The pilot called us and said he was going to have to ditch. Major Jones urged the pilot to try to make it another 100 miles, but he said he didn’t think they would make it with both engines on the right side lost. They were down to between 8,000 to 1 0,000 feet and struggling to maintain altitude using only the two left engines. To add to the problem their fuel transfer system was damaged to such an extent that they were not able to transfer fuel to the operational engines.

I contacted Iwo Jima and told them that we were escorting an aircraft that was about to ditch and relayed the aircraft’s coordinates. In doing this I had to use the code of the day and challenge the receiver and be challenged by them in return. All normal procedures to ensure we were who we claimed to be and they were as well. A short while after, the Slic Chic went down and we circled to protect it until a B-17 ‘dumbo’ showed up with a boat. The boat, containing maps, food and water, a motor and a first aid kit, was dropped. The maps revealed, for navigational purposes, winds as well as currents and were made of silk so that seawater would not destroy them. We circled afrw more times and saw four men get into the boat and thought that was all that survived. Later we discovered that three more made it and were picked up by a submarine. Had we not accompanied them and notified Iwo immediately, the crew may have perished.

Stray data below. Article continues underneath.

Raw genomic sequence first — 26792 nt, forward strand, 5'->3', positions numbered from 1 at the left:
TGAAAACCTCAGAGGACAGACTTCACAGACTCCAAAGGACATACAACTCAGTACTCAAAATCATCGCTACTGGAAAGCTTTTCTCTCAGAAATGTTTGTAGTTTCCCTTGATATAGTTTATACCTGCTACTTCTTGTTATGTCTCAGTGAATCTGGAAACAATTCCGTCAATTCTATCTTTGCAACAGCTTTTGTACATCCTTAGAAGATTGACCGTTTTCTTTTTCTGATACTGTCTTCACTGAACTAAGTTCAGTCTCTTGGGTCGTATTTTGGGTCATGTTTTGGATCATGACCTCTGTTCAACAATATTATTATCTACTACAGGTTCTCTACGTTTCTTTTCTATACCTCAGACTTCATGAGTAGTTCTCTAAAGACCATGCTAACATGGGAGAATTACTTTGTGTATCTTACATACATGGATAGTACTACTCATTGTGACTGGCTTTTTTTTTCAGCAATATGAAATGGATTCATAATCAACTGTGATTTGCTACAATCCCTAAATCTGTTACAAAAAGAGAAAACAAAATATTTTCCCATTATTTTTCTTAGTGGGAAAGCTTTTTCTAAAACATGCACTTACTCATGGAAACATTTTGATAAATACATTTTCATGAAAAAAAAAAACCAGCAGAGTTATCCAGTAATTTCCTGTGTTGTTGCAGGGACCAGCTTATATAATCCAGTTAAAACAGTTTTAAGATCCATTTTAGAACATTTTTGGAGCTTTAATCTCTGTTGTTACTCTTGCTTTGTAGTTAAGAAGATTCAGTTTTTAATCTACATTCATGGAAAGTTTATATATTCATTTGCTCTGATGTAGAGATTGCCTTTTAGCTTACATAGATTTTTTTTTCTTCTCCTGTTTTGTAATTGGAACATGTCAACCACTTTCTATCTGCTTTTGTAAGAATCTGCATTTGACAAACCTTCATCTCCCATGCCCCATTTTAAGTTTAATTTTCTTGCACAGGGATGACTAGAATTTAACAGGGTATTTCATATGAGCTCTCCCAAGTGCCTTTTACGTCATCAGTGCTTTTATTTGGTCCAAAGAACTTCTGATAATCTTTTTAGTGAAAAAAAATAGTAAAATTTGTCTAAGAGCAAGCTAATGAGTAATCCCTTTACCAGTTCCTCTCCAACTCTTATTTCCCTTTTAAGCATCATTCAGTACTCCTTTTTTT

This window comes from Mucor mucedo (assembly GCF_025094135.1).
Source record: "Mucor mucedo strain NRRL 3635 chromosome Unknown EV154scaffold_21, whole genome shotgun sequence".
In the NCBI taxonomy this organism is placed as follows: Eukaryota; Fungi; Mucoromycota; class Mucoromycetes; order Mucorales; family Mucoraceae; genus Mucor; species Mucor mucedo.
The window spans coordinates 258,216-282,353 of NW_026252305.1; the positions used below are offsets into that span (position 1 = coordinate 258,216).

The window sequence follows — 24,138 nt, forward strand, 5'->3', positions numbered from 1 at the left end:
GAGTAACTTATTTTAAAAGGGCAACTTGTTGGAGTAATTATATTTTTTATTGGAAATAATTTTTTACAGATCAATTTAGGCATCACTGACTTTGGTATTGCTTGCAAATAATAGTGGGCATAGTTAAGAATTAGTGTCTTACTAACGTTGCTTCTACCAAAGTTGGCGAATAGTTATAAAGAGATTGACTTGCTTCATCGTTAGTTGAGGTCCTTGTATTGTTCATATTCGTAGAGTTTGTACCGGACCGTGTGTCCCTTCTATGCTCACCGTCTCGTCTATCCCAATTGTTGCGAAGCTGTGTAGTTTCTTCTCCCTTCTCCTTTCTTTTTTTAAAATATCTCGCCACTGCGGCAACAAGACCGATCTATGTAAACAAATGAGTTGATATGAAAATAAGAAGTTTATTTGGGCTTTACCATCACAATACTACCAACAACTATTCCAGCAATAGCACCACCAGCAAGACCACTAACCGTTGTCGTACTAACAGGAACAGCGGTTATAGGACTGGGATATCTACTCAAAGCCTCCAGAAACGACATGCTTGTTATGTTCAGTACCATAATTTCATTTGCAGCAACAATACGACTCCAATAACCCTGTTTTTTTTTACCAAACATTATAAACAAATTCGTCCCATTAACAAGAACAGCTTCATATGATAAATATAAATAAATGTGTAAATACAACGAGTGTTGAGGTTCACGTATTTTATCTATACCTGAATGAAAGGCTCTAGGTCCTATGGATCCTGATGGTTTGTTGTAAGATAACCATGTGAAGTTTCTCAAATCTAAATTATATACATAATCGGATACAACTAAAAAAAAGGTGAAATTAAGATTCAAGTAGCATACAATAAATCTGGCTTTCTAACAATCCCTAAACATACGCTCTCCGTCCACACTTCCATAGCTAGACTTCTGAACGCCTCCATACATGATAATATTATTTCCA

The crew of the Slic Chic as P-46 was nicknamed, dumped as many loose items as possible overboard before ditching; they opened all escape hatches and made a beautiful landing with full flaps. However, the plane broke into three pieces on impact and the nose started to go under. The crew, sporting various injuries, made for the life raft, but once on board they realized that there were only seven of them. The B- 17 dropped the boat about 60 yards upwind of them, but it took them four hours to reach it through rough seas. There was a note onboard telling them that a submarine was 110 miles away and coming for them. The boat had dry clothes aboard which they immediately changed into.